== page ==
Friday, March 18, 2011

Dear Somebody

Nobody writes letters anymore.  Nobody.  Ever.  It's a shame, really, because you can say so much in a letter that you can't say any other way.  I have five correspondents from camp with a rich epistolary tradition.  Now, here are the top five reasons to write letters more often.

  1. Complete emoticon freedom
:)  :(  ;) :D :P @@@@:)  (The last one is Marge Simpson.)  That is about the range of emotions you can cover in a text message or an IM.  On the other hand, I tend to draw doodles on my letters.  If you want to show that you are angry about something in a letter to a friend, you can draw a bull with steam coming out of its nose if you so desire.  Can you do that in a text message?  I think not.
     2.  Getting mail is exciting

Even in the digital age, it's still fun to get mail.  Whether it be a package, a new National Geographic, a birthday card, or a letter, we all look through the mass of mostly junk mail and bills to find something addressed to us.  And with so many "instant" forms of communication around, anticipating a letter is a rare, satisfying form of delayed gratification.

    3.  Confusing postal workers is fun

I love addressing letters to the correct address, but not the correct name of the person who lives there.  My friends and I all have Harry Potter-themed nicknames, and I love imagining the look on the postman's face when he tries to deliver a letter to Remus Lupin.  Do you know what else is fun?  Covering the entire envelope with stamps like the Weasleys did in Harry Potter (and the Goblet of Fire, I think.)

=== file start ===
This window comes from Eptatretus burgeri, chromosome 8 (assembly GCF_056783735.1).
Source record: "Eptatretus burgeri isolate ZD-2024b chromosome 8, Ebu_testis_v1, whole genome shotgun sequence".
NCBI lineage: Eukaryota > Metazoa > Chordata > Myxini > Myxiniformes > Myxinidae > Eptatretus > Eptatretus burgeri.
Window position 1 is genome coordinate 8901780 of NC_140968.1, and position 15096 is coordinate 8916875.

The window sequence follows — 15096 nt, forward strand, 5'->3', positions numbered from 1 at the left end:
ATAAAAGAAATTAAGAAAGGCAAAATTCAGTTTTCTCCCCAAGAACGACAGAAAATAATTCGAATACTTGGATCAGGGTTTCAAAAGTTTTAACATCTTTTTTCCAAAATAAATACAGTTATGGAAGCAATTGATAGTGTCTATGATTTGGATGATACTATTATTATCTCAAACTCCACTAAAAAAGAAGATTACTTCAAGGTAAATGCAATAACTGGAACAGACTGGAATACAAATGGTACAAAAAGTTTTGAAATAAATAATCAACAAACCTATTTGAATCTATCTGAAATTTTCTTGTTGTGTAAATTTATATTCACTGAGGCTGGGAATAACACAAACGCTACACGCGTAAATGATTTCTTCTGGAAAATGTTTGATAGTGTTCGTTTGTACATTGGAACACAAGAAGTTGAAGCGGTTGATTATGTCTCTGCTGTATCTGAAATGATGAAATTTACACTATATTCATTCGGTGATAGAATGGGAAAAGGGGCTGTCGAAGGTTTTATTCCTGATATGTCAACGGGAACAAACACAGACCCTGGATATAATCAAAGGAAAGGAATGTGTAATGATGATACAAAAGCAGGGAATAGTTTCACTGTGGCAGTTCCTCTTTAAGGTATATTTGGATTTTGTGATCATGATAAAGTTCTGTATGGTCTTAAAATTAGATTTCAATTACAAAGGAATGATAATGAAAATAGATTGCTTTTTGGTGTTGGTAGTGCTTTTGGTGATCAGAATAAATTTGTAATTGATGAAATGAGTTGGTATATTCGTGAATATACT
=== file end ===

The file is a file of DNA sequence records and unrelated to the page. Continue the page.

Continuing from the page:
4.  Physicality

We have not yet figured out how to make transporters.  (So don't beam me up, Scotty.)  Therefore, the only way my friend in Houston can send me a batch of cookies is through the mail.  I usually send little trinkets with my letters, and one of my friends burned me a CD once and sent it to me.  Additionally, letters themselves are delightfully tangible.  I keep all of mine in a folder, and I take them out and look at them from time to time.

    5.  A letter is a precious bond you share with someone metaphorically close to you, but physically far away.

Letters are like a private but slow conversation.  Think about this.  On the phone, others can hear what is said on your end, and IM conversations can be distracted and trivial since we usually surf the web at the same time.  A letter, oppositely, is both private and mindful.  I think if one of my friends died right now, I'd much rather have a letter she wrote to me than a record of her call history.


  1. I respond by giving you a url of a bull with smoke coming out of it made entirely of letters.

    Of course it is so large that it is over the limit for a comment and the idea of texting such a huge piece of text is terrifying, so It is a bit of a failed counter argument.

  2. That's impressive. Still easier to draw one. :)